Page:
“One possibility is that because the premises that needed to be searched were within the district, the office would play a part in getting that search warrant,” Sandick said. “That’s not uncommon, because in general, when you want to search a place within the district, you need a warrant from them.”

Another possibility both Bharara and Sandick suggested was that the office was acting as a “taint team” for Mueller.

One way or another, the truth is going to get out.

A taint team is an internal group, walled off from investigators, that the government sets up when it seizes electronically stored documents with a search warrant.

The team’s primary responsibility is to separate materials that are protected by attorney-client privilege to avoid later claims that the government improperly accessed the documents, according to the New York Law Journal.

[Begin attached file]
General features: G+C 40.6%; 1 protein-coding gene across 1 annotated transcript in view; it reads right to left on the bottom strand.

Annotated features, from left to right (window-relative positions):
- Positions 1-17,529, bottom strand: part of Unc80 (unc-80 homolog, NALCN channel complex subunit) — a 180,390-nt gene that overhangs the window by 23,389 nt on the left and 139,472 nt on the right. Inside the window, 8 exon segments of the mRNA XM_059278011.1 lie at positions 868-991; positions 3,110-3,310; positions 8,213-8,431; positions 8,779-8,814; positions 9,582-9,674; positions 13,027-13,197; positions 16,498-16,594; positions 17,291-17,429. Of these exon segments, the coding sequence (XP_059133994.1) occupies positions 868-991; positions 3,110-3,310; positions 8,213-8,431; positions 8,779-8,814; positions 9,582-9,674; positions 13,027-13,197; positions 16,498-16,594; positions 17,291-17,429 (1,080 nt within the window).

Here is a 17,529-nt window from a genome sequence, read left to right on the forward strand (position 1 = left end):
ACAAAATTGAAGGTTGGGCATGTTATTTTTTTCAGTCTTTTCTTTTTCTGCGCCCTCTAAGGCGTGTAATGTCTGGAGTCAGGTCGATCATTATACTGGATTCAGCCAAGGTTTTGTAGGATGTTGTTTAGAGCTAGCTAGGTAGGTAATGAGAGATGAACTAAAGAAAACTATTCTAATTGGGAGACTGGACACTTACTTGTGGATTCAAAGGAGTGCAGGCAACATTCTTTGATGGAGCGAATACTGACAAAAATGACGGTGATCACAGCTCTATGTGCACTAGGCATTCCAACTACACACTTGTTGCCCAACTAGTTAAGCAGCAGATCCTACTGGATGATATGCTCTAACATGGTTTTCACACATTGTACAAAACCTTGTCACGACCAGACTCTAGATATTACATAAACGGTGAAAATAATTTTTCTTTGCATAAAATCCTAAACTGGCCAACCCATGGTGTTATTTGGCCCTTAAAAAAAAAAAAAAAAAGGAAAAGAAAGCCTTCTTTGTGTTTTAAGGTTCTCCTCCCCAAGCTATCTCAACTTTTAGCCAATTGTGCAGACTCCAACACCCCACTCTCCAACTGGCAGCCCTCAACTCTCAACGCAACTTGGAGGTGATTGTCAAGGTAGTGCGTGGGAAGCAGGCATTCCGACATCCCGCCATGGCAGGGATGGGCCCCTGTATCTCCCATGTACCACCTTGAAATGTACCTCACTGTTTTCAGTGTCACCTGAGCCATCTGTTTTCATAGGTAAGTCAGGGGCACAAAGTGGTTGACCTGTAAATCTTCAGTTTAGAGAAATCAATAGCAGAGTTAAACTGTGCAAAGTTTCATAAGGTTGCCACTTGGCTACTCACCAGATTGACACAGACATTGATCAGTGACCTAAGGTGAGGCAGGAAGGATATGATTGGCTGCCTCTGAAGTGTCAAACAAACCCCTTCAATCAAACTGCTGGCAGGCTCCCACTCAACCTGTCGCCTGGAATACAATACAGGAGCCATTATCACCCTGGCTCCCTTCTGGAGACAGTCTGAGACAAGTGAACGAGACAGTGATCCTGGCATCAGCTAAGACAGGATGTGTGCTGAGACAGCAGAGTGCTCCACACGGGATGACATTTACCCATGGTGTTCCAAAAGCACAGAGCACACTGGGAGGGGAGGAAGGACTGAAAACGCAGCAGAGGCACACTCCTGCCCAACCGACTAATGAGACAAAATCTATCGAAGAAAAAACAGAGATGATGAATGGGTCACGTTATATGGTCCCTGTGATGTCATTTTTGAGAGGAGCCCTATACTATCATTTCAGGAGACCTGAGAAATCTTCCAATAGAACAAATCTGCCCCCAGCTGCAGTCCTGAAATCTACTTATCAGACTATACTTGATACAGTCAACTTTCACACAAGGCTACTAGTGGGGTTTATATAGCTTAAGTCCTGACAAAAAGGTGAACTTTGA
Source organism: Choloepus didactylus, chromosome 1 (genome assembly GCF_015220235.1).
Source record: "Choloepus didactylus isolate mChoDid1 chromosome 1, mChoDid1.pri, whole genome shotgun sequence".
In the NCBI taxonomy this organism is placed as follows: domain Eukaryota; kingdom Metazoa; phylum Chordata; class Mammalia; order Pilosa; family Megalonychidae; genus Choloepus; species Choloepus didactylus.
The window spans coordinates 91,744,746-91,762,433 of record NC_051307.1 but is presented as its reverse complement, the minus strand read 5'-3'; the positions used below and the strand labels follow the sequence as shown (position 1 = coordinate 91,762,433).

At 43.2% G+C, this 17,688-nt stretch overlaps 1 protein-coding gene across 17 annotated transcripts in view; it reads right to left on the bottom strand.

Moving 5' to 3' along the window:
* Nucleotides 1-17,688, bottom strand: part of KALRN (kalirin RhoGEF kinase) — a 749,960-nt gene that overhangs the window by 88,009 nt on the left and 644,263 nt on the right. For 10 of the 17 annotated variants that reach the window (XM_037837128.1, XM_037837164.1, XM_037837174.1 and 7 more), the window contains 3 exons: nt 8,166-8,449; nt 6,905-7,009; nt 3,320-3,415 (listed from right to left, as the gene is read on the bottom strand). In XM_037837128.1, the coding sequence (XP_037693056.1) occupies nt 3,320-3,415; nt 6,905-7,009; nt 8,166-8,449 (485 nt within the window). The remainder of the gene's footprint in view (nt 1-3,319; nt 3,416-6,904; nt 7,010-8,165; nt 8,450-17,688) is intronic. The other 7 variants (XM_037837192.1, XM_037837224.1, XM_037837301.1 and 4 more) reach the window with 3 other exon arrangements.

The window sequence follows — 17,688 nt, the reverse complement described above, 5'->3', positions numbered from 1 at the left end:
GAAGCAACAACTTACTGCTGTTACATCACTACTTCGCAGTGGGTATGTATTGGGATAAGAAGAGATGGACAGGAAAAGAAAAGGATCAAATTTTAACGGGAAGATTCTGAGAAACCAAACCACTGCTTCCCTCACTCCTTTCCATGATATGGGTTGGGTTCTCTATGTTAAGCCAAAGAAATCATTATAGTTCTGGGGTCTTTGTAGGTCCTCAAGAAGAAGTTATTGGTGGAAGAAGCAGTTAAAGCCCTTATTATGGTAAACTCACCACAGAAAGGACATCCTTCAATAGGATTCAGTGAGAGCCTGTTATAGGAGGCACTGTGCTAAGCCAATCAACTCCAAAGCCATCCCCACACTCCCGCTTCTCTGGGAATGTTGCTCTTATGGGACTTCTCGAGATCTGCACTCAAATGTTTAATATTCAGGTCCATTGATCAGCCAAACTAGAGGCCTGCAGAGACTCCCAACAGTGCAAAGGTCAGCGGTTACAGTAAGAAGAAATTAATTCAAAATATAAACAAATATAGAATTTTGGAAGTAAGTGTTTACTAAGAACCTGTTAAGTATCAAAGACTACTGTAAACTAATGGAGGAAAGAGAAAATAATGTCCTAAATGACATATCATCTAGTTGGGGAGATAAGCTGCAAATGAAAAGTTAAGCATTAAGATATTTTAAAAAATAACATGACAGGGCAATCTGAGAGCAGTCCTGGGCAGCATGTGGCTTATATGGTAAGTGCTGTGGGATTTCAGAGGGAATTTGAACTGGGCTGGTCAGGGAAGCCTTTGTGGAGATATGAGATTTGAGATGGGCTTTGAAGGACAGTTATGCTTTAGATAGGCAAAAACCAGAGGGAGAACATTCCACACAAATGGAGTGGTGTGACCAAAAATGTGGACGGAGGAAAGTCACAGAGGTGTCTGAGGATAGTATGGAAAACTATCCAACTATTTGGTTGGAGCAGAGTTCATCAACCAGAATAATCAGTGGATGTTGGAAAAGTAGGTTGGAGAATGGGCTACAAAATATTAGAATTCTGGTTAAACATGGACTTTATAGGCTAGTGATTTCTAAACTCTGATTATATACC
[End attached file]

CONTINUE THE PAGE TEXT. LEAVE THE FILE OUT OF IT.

“The SDNY might do this, because that entire office can be kept separate from Mueller’s office to the extent that there are privileged materials that need to be reviewed,” Sandick said. “That way, Mueller’s team can’t be accused of improperly using information obtained from the warrant.”

In that scenario, the office would be responsible for collecting all evidence, sorting out non-privileged materials, and handing it to Mueller, said Matt Miller, a former Justice Department spokesman. In other words, the case would not have been a full referral and could still be within Mueller’s scope.

Cramer said Tuesday that Trump’s anger was not surprising given the enormous implications of the Cohen raids.

While he may not be able to shut down the investigation into Cohen, Trump could theoretically pardon anyone convicted of a federal crime.

But even if he were to do that, Cramer said, “the New York attorney general is going to pick up this trail, and that’s where the president has absolutely no authority, because he can’t pardon state crimes.”

“One way or another, the truth is going to get out,” he added. “It may be in an indictment; it may be in a report. But sooner or later, everyone will know what Bob Mueller knows.”